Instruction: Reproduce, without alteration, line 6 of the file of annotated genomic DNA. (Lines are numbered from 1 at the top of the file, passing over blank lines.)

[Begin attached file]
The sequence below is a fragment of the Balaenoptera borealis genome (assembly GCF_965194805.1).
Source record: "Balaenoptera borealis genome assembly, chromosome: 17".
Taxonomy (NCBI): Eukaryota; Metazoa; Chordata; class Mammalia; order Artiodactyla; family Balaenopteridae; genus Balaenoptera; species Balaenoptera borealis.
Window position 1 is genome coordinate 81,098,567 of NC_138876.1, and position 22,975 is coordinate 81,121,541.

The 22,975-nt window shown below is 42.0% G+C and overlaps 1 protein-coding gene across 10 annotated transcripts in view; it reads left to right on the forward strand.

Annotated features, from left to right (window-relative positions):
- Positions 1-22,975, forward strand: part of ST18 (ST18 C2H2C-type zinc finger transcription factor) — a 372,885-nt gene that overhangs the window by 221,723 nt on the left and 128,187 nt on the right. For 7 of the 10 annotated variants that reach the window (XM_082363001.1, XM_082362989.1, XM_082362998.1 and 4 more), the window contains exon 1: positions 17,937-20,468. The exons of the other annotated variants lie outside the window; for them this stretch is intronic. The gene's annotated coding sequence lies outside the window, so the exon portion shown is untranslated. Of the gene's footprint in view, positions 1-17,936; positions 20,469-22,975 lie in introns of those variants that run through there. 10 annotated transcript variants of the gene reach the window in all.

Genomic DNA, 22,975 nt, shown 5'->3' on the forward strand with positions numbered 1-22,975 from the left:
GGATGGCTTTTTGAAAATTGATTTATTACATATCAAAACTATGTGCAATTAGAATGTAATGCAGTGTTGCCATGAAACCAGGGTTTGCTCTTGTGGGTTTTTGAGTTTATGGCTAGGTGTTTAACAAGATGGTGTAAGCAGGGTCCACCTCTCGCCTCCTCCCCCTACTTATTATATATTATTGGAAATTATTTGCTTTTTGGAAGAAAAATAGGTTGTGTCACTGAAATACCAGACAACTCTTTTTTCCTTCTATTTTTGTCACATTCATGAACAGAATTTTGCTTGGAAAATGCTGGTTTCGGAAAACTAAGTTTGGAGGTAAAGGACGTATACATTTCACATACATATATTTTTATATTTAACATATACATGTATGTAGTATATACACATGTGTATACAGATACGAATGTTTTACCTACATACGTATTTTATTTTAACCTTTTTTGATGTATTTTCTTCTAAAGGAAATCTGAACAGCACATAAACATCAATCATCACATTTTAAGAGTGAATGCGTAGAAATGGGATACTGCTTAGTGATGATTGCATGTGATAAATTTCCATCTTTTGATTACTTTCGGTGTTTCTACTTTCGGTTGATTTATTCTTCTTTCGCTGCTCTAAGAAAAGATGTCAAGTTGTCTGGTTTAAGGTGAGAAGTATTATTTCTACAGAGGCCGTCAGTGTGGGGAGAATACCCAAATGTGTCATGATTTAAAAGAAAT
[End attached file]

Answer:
Annotated features, from left to right (window-relative positions):